When Captain America knocks at your door, you answer – Kari Skogland
The power that one tagline or title has to change the world and turn continuity on its head never ceases to amaze us.
When it was released in two thousand and eleven, Captain America: The First Avenger leaned heavily on the fact that the new fans drawn to the MCU would buy into the idea of Steve Rogers and having been hooked by the movie, and Iron Man and Thor would happily return to theatres to see Steve, Tony and Odin’s firstborn team-up to fight whatever big bad, would eventually end up threatening the world in the first Avengers celluloid outing.
And the box office receipts that the move generated when it was eventually released, proved them right. But somewhere between Steve Rogers getting pumped up on super-soldier serum and him trying Shawarma for the first time seventy years and a decimated Chitauri fleet later, fandom seemingly neglected to think about the significance of the title of Cap’s MCU debut and whether or not, as it claimed, he really was the First Avenger.
We get it, we understand, everyone, we included, was just happy to see Captain America and the Red Skull on the big screen, and the title of the film was the last thing that we were thinking about at the time.
However, that was then and this is now, and ten years down the line, there’s enough distance between us and Steve Rogers for us to look back and ask the question that we really should have asked a decade ago – “Was Captain America really the First Avenger, and if he wasn’t, who was?”
The Avengers Initiative
If we go by the strict timeline established by the MCU, then technically Steve Rogers was the First Avenger.
Even though we know that the Avenger’s protocol was named to honor Carol Danvers callsign, which was established in the closing moments of Captain Marvel, as she was off-planet protecting the Skrulls and other alien worlds from the attentions of the Universe’s dark side when the Avengers initiative began and as Captain America was the first superpowered individual to sign up for and become a willing part of it, he can lay claim to being the First Avenger.
Nothing is ever that simple and straightforward in the Marvel Universe though, as the team’s non-super-powered members, Black Widow and Hawkeye were already serving under Fury and S.H.I.E.L.D’s command, so either of them could also claim to be the First Avenger.
In fact, as Nick Fury put the team together, and it was his idea, he could also be the First Avenger.
It all depends on how you look at the timeline, and whether or not you believe tta the first member of the team had to be superpowered in order to qualify as an Avenger.
The Silver Age Avengers
As if things weren’t already confusing enough, if we take the four-color history of the Avengers into account, Captain America is automatically ruled out as the First Avenger.
He wasn’t even a member of the team when they first answered the call to help Thor combat the evil machinations of his brother Loki.
Created by Stan Lee in nineteen sixty-three, the founding member of the Avengers and the individual responsible for bringing the team together is actually Rick Jones.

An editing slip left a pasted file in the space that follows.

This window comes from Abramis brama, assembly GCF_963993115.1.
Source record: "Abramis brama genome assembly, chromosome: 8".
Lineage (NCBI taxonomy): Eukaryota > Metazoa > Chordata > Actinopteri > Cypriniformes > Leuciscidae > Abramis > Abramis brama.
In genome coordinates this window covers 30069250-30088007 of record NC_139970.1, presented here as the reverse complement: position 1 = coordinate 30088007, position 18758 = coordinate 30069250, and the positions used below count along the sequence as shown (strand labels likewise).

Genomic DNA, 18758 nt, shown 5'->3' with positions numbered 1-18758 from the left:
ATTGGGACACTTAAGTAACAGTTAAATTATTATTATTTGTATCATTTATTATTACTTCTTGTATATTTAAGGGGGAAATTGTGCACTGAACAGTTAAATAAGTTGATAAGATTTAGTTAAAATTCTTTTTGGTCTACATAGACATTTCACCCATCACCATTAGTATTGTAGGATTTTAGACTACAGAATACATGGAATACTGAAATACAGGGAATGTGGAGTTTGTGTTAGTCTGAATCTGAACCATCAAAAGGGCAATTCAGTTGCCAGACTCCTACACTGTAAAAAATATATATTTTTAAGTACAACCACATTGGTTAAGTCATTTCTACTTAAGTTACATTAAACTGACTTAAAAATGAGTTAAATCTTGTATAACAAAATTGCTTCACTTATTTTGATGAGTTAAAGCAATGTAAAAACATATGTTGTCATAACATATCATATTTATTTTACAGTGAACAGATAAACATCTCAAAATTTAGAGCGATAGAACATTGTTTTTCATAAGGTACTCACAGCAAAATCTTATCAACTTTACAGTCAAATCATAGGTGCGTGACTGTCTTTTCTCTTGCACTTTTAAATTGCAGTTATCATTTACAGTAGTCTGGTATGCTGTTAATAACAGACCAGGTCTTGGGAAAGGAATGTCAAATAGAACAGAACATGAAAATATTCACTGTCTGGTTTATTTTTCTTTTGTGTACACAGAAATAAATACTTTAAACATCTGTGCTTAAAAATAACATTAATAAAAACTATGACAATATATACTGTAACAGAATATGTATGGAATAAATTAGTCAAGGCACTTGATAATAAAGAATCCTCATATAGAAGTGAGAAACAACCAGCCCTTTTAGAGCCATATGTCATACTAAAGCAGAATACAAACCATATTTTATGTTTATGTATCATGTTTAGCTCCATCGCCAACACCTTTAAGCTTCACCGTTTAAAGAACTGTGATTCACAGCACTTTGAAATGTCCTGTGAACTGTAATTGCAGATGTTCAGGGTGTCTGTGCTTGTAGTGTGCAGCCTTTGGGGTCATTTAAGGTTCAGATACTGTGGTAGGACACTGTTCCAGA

He brought Iron Man, Ant-Man, and the Wasp to the aid of Thor and the Hulk in Avengers ‘#1, and because he was the first person to “assemble” the Avengers, Rick Jones was and is the first Avenger.
Although, whether or not Tony Stark, who has always seen himself as being the team’s principal member and guiding light would agree with the “Jones Theory” is another matter altogether, and one that’s caused more than a few lifelong comic shop buddies to fall out and go their separate ways.
Captain America, is, however, considered by most comic historians to be an original member of the team, as it was the ragtag bunch of heroes who were brought together by Rick Jones that discovered him frozen in ice in Avengers #4 and revived him from his two-decade slumber.
And, having nowhere else to go after being trapped in the ice for twenty years, the first thing Captain America did when he returned to the land of the living, was join the team that saved his life.
Steve Rogers wasn’t the first Avenger in Marvel mythology, but he was there at the beginning.
Twenty-First Century Canon
According to Marvel, everything that we’ve just said, and you’ve just read about The Avengers, used to be true but isn’t anymore.
We know, it gets more confusing by the moment, but bear with us, as we’re about to clear up who the first Avenger was, once and for all.
During Jason Aaron’s recent, and still ongoing run on the book, in a storyline that catapulted the audience one million years into the past, the writer revealed that the very first Avengers were formed to defeat, and protect Earth from a rogue Celestial.
While the line-up of the stone age Avengers was different from anything that longtime readers had seen before, it did feature at least one familiar face as Odin heard the call and was happy to answer and stand firm against the dangers threatening Midgard.
Even though he was a member of the team, Odin wasn’t the one responsible for bringing the Avengers together, as he was asked to join the team and didn’t found it.
The First Avenger, and the first superhero responsible for forging and creating the initial line-up of the very first Avengers, was none other than the very first human to be possessed by, and imbued with the powers of, the Phoenix force.
This means that, according to up to the minute canon which could change again in the blink of an eye, the first Avenger wasn’t Steve Rogers. It was the Phoenix.
Of course, whether you believe the stone age Avengers are actually part of the accepted canon and mythology is entirely up to you, and whether you choose the Silver Age history of the team or the MCU version, is your choice.
Was Captain America the First Avenger? The choice is yours…